Don’t you hate it when someone else is minding your business?
It is such an intrusion, an invasion, an uninvited insertion of someone else’s expectations into our lives and our privacy. Few things are more galling and few things are less welcome. Always true and universally recognized, this is something we can all agree on. Until we need help, that is. Funny, isn’t it, how welcome someone else’s interest becomes only when we decide we want it?
But so often we are unwilling or unable to communicate our needs, or to find the people who could help us. This, I am pleased to let you know, is precisely why this parish exists. To mind your business!
If instead of a spire atop our church, we had a towering brick smokestack straight out of the industrial revolution; and if somehow the work of prayer gave off visible exhaust -- non-polluting, of course; then we might be able to see the clouds of radiant smoke billowing heavenward, and spreading across our community at all hours of the day and night.
This parish is a factory of prayer, a union of mutual effort and energy, roaring with the good and generous exchange of spiritual strength, and welded together by our communion in Christ. And whether you or I realize it at the moment, whether we have asked for it or not, whether we know the names of the people or not, whether we want it or not, people of this parish are praying for us, for me and for you.
More effective than the common currency of the European Union, the sacrifice of prayer is a shared medium of work and wealth that binds us together in spirit, and gives us the strength we need to function in the face of adversity or uncertainty. These prayers absorb some of the impact of pain and punishment on us, and magnify the good and the grace that nourishes our joy. Never seen or handled, much less taxed, prayer has no expiration date, but neither can it be hoarded.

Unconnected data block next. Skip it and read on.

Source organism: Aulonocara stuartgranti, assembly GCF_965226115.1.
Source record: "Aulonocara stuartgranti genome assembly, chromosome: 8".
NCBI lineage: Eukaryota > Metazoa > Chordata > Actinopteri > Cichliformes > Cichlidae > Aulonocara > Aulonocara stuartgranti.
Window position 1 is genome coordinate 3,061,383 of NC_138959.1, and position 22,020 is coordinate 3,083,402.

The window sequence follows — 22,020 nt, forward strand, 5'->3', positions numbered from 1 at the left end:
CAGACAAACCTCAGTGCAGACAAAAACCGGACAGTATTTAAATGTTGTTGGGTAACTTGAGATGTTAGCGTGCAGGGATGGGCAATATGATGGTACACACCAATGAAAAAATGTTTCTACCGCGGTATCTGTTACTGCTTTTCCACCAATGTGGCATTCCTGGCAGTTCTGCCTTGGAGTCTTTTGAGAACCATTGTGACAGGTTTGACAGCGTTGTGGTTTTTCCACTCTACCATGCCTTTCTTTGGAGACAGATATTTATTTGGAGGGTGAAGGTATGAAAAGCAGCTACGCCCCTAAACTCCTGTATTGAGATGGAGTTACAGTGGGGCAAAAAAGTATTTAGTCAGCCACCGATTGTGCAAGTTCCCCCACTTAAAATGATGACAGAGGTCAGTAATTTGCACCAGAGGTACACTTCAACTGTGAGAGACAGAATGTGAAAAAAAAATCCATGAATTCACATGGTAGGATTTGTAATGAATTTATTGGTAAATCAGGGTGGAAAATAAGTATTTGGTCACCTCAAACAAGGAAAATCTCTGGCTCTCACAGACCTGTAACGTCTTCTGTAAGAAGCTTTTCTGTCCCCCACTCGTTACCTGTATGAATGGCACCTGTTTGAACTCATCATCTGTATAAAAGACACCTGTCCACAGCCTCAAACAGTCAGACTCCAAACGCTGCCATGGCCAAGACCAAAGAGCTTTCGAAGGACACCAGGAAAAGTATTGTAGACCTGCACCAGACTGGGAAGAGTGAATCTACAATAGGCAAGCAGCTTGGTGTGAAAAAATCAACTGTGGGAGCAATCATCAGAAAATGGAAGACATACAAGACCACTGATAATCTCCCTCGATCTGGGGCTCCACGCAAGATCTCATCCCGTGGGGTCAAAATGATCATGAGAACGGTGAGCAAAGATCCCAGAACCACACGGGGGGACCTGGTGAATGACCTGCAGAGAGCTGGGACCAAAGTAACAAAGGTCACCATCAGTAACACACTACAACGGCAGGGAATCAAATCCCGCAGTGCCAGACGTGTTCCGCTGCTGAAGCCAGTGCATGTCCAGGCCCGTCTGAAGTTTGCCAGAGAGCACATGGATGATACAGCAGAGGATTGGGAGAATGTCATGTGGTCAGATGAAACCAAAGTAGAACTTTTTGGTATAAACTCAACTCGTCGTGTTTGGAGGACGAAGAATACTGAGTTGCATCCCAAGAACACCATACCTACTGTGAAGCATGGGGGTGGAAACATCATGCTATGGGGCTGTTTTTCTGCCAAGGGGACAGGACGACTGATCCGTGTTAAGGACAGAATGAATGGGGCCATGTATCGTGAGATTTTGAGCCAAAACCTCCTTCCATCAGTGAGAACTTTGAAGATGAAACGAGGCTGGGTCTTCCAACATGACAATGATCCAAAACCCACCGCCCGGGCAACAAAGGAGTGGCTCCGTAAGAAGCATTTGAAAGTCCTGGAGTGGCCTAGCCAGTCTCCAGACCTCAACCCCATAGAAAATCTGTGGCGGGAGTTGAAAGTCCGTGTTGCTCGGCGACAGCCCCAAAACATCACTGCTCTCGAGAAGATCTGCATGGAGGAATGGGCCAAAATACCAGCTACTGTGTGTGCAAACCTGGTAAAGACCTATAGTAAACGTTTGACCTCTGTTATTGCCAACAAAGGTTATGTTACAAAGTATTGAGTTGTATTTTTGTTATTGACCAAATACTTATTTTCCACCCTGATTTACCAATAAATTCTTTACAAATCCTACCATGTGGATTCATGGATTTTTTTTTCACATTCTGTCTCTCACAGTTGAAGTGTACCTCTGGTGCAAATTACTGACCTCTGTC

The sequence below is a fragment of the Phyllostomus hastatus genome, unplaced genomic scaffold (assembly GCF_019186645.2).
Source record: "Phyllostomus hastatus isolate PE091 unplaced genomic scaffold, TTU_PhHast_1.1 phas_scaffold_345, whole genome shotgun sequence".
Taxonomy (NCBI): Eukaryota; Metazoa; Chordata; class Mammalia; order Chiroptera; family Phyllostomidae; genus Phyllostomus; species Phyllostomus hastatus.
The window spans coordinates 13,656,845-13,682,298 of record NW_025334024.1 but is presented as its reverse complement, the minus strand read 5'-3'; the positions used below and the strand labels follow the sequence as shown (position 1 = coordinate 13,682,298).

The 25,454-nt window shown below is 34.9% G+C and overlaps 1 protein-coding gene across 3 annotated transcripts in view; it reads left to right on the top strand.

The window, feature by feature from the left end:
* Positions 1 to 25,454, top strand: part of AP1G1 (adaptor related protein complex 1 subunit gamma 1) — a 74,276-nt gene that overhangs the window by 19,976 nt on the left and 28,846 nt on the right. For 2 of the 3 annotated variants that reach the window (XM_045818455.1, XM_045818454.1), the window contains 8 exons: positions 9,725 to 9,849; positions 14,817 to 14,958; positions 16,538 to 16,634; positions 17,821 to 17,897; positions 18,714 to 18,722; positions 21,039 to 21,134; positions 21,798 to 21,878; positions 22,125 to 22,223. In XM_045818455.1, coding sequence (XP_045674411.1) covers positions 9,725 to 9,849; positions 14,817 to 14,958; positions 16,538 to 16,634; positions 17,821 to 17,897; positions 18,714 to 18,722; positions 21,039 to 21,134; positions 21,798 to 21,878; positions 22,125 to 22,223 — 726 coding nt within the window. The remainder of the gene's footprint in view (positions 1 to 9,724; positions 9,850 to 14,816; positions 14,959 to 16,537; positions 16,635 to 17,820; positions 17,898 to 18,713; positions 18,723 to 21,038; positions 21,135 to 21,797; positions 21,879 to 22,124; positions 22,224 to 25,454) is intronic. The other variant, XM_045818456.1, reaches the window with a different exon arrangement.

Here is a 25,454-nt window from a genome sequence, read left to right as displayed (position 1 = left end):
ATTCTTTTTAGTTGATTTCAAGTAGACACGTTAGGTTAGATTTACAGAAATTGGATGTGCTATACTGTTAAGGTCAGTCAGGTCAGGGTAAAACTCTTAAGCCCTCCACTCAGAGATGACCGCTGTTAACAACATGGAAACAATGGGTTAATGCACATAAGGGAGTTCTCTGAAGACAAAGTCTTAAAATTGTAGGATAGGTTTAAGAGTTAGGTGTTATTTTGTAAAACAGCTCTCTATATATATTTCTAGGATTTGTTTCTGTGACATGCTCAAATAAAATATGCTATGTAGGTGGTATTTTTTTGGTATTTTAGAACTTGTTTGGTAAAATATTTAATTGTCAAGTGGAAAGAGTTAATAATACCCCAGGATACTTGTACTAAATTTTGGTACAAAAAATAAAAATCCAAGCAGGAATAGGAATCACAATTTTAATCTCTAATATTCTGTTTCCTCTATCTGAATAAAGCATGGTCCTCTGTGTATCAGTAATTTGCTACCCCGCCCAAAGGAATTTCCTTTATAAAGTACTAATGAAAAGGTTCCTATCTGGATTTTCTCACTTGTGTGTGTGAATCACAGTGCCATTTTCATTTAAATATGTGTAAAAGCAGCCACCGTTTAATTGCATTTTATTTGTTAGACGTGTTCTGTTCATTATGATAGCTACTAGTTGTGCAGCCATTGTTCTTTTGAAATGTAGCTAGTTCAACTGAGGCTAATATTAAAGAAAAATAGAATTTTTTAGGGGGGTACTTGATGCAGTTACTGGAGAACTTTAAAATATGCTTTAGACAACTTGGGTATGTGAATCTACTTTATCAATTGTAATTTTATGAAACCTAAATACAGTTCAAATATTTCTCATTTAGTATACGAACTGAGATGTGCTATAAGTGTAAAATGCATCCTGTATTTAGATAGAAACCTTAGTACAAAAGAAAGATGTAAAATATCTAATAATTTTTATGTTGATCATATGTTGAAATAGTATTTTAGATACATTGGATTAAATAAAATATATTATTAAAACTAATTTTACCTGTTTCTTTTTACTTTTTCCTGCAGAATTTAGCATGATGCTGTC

As manager of this operation, I get to point this power-production in the direction where it is most needed. When people tell me they’re praying for me, I thank them, and tell them to keep it coming – because I burn them fast! I try to bring every intention of which I have been told, or that I have observed, or that I can only guess, to prayer – my own, and our common prayer of the Sacred Liturgy.
Still, there are the entrepreneurial souls out there who insist on praying on their own, or in small groups. They too direct their exertions toward brothers and sisters and their needs and intentions, whether they know of them directly, or not. Rooted in Eucharistic unity, these dedicated pray-ers can sense and respond to circumstances and situations that are fully known only to the mind of Christ.
These people are messing about in your business and in mine, in the most powerful way possible. Thank God! Monsignor Smith